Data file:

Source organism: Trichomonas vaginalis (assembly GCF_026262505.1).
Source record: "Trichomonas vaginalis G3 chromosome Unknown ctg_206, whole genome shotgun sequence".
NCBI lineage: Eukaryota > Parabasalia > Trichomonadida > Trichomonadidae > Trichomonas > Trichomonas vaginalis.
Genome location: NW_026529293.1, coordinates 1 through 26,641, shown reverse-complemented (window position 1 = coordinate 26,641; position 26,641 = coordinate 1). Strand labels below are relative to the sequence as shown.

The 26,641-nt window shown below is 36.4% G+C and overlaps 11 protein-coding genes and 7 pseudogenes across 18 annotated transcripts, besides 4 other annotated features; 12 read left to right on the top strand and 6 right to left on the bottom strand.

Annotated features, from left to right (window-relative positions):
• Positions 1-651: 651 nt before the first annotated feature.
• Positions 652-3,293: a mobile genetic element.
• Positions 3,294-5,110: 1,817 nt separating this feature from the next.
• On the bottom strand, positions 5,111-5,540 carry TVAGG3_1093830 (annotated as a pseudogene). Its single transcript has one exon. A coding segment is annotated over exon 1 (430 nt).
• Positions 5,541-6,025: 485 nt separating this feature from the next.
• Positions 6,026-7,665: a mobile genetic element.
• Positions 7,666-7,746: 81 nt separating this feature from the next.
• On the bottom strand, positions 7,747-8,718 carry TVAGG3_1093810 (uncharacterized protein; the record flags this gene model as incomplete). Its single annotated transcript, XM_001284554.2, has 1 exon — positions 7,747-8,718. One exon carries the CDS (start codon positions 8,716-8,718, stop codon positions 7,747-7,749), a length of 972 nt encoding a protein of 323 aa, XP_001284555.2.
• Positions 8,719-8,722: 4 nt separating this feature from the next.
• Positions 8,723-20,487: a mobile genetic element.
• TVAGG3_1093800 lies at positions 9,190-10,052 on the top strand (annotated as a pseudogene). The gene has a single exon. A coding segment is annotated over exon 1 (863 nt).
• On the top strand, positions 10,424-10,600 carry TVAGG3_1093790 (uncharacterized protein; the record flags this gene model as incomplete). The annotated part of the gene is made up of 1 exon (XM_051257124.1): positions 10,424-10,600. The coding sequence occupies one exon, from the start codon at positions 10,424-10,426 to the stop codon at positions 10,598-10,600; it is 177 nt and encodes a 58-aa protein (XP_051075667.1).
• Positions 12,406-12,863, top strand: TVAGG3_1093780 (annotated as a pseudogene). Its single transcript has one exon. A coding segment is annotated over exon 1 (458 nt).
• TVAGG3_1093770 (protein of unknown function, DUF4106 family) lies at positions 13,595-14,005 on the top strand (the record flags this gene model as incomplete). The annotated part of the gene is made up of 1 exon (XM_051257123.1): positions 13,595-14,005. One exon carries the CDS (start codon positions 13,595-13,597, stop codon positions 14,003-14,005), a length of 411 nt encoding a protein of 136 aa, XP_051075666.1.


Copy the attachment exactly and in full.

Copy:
Source organism: Trichomonas vaginalis (assembly GCF_026262505.1).
Source record: "Trichomonas vaginalis G3 chromosome Unknown ctg_206, whole genome shotgun sequence".
NCBI lineage: Eukaryota > Parabasalia > Trichomonadida > Trichomonadidae > Trichomonas > Trichomonas vaginalis.
Genome location: NW_026529293.1, coordinates 1 through 26,641, shown reverse-complemented (window position 1 = coordinate 26,641; position 26,641 = coordinate 1). Strand labels below are relative to the sequence as shown.

The 26,641-nt window shown below is 36.4% G+C and overlaps 11 protein-coding genes and 7 pseudogenes across 18 annotated transcripts, besides 4 other annotated features; 12 read left to right on the top strand and 6 right to left on the bottom strand.

Annotated features, from left to right (window-relative positions):
• Positions 1-651: 651 nt before the first annotated feature.
• Positions 652-3,293: a mobile genetic element.
• Positions 3,294-5,110: 1,817 nt separating this feature from the next.
• On the bottom strand, positions 5,111-5,540 carry TVAGG3_1093830 (annotated as a pseudogene). Its single transcript has one exon. A coding segment is annotated over exon 1 (430 nt).
• Positions 5,541-6,025: 485 nt separating this feature from the next.
• Positions 6,026-7,665: a mobile genetic element.
• Positions 7,666-7,746: 81 nt separating this feature from the next.
• On the bottom strand, positions 7,747-8,718 carry TVAGG3_1093810 (uncharacterized protein; the record flags this gene model as incomplete). Its single annotated transcript, XM_001284554.2, has 1 exon — positions 7,747-8,718. One exon carries the CDS (start codon positions 8,716-8,718, stop codon positions 7,747-7,749), a length of 972 nt encoding a protein of 323 aa, XP_001284555.2.
• Positions 8,719-8,722: 4 nt separating this feature from the next.
• Positions 8,723-20,487: a mobile genetic element.
• TVAGG3_1093800 lies at positions 9,190-10,052 on the top strand (annotated as a pseudogene). The gene has a single exon. A coding segment is annotated over exon 1 (863 nt).
• On the top strand, positions 10,424-10,600 carry TVAGG3_1093790 (uncharacterized protein; the record flags this gene model as incomplete). The annotated part of the gene is made up of 1 exon (XM_051257124.1): positions 10,424-10,600. The coding sequence occupies one exon, from the start codon at positions 10,424-10,426 to the stop codon at positions 10,598-10,600; it is 177 nt and encodes a 58-aa protein (XP_051075667.1).
• Positions 12,406-12,863, top strand: TVAGG3_1093780 (annotated as a pseudogene). Its single transcript has one exon. A coding segment is annotated over exon 1 (458 nt).
• TVAGG3_1093770 (protein of unknown function, DUF4106 family) lies at positions 13,595-14,005 on the top strand (the record flags this gene model as incomplete). The annotated part of the gene is made up of 1 exon (XM_051257123.1): positions 13,595-14,005. One exon carries the CDS (start codon positions 13,595-13,597, stop codon positions 14,003-14,005), a length of 411 nt encoding a protein of 136 aa, XP_051075666.1.